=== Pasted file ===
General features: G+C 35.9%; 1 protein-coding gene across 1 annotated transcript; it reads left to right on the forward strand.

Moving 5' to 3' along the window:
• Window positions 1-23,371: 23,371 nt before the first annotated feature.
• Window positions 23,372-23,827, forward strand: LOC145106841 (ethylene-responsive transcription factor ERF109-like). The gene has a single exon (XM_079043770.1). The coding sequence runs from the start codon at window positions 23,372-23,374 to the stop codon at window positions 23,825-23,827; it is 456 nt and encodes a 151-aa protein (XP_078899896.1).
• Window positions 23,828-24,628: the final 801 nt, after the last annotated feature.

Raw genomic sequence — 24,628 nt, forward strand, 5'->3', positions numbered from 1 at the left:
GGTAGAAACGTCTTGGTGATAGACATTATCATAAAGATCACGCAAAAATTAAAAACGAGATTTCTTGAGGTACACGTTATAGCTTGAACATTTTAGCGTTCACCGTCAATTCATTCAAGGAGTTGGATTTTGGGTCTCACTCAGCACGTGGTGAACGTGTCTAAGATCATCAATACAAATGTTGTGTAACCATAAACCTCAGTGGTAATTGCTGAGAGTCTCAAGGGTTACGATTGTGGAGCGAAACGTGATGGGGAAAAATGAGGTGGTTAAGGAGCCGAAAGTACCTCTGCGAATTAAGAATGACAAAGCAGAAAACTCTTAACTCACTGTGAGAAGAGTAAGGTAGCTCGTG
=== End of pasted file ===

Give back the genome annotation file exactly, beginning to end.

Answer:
General features: G+C 35.9%; 1 protein-coding gene across 1 annotated transcript; it reads left to right on the forward strand.

Moving 5' to 3' along the window:
• Window positions 1-23,371: 23,371 nt before the first annotated feature.
• Window positions 23,372-23,827, forward strand: LOC145106841 (ethylene-responsive transcription factor ERF109-like). The gene has a single exon (XM_079043770.1). The coding sequence runs from the start codon at window positions 23,372-23,374 to the stop codon at window positions 23,825-23,827; it is 456 nt and encodes a 151-aa protein (XP_078899896.1).
• Window positions 23,828-24,628: the final 801 nt, after the last annotated feature.

Raw genomic sequence — 24,628 nt, forward strand, 5'->3', positions numbered from 1 at the left:
GGTAGAAACGTCTTGGTGATAGACATTATCATAAAGATCACGCAAAAATTAAAAACGAGATTTCTTGAGGTACACGTTATAGCTTGAACATTTTAGCGTTCACCGTCAATTCATTCAAGGAGTTGGATTTTGGGTCTCACTCAGCACGTGGTGAACGTGTCTAAGATCATCAATACAAATGTTGTGTAACCATAAACCTCAGTGGTAATTGCTGAGAGTCTCAAGGGTTACGATTGTGGAGCGAAACGTGATGGGGAAAAATGAGGTGGTTAAGGAGCCGAAAGTACCTCTGCGAATTAAGAATGACAAAGCAGAAAACTCTTAACTCACTGTGAGAAGAGTAAGGTAGCTCGTG